The project of Iren Moroz neither laments on hard life in the ordinary Ukrainian village nor moans on extreme times of the pandemic. It just focuses on the living conditions of one typical family sharpened by the quarantine. As in plenty of her projects, Iren reports the reality, documenting its pleasant and ugly sides as they are, with a human being as a key character of this visual narrative. It is left for us to reflect upon that, to imagine how it feels to stay isolated in a tiny house in a small closed society of a village. I personally hope this will lead us all to some positive changes both in our private lives and globally. However, the devil is in details, and those of our home routine is the most tangible.
Iren Moroz is a Ukrainian documentary photographer. She is the winner of "Photographer of the Year 2012". Her photobook Tetanus shot has been awarded by the Diploma of the 2nd degree at the international competition “Ukrainian photobook - 2016”
On March 3, 2020, the first officially recorded case of coronavirus was registered in Ukraine. Statistics of patients with coronavirus did not require the establishment of quarantine standards, but to follow the recommendations from WHO, the authorities announced quarantine on March 12.
I started to work on the project on April 15 in Kornyn village, at that time no patients with Covid-19 were detected there, a total of 17,330 people were diagnosed in Ukraine, 4,473 of them recovered and 476 died.
Once I arrived at the village with a project idea in my mind, people came into contact with caution; however, meetings with the heroes were scheduled for a whole week. And on April 17, there were rumors in Kornyn that a coronavirus patient had been found in a nearby village and all contacts had been severed, so my project was in danger of failing. Not ready to give up the whole idea, I focused on the family that sheltered me during the filming.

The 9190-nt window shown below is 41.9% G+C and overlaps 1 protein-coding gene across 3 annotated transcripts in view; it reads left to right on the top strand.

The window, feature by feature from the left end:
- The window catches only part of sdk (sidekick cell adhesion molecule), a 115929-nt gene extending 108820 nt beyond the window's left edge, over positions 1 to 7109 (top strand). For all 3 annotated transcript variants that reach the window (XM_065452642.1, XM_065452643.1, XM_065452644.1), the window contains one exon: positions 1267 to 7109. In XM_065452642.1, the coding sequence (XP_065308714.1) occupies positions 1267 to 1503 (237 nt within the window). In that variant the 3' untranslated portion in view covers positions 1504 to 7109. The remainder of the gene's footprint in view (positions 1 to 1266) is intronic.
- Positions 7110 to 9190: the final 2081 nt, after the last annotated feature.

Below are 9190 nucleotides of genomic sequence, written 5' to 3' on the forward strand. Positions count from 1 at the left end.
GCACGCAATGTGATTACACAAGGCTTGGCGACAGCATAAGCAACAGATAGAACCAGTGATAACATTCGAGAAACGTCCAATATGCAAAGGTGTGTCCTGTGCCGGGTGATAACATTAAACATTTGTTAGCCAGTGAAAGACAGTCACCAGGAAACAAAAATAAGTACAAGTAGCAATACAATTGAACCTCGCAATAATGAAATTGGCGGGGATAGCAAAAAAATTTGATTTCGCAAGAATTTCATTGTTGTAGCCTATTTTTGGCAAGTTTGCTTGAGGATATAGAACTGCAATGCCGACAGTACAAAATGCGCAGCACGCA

The family that eventually became my hero is a vivid example of Kornyn’s dwellers, whom I have been shooting for more than ten years. These people now live in a one-room house, where half of the space is occupied by an old non-functioning stove. The attempts to increase the space of the house by removing the stove are quite risky because the ceiling would collapse. Thus, during the quarantine, the whole family remained concentrated in one small space. The main problem for them was the lack of a separate personal place for solitude, at least for a short time, for each family member. So they went for a walk in the woods from time to time. Sometimes Mom went cycling outside the village. Dad also rode a motorcycle to relax from the family.
Mom Ivanka (born in 1983) - is a housewife. In 2019, for the first time in 8 years, she worked for 5 months on a seasonal job at a corn seed plant. Dad Pavlo (born in 1982) - is a car mechanic, he worked at a car dealership in Kyiv for 5 years, and now works at home. Before the quarantine, Pavlo additionally worked at the car service station; occasionally as a volunteer, he repaired cars, which then took part in the anti-terrorist operation at Eastern Ukraine. Currently, due to quarantine, he is left without a permanent income, his own business does not bring enough orders.
Kids are the son Maxim (born in 2011) who graduated from the 2nd grade of primary school and the daughter Amina (born in 2015) who goes to kindergarten. During quarantine, children did not go outside the household’s territory at all, Maxim studied at home remotely. Unfortunately, the lack of collective concentration and the lack of a separate educational place distracted the kid from learning, which significantly affected the knowledge and assessments. Thanks to his Mom's efforts and patience, the boy has not stopped studying, although he constantly says that cartoons are much more interesting than lessons.
While shooting the quarantine routine of this family, I realized how lucky I am, having enough personal space for myself. I immersed in their lives and I am very grateful to them for trusting me to show it.
Quarantine measures introduced in Ukraine due to coronavirus COVID-19 were extended until August 31, 2020. The adaptive quarantine was applied, e.g. restrictive measures were gradually eased depending on the epidemic situation in each region. So far the situation to be continued for this family and other Ukrainians.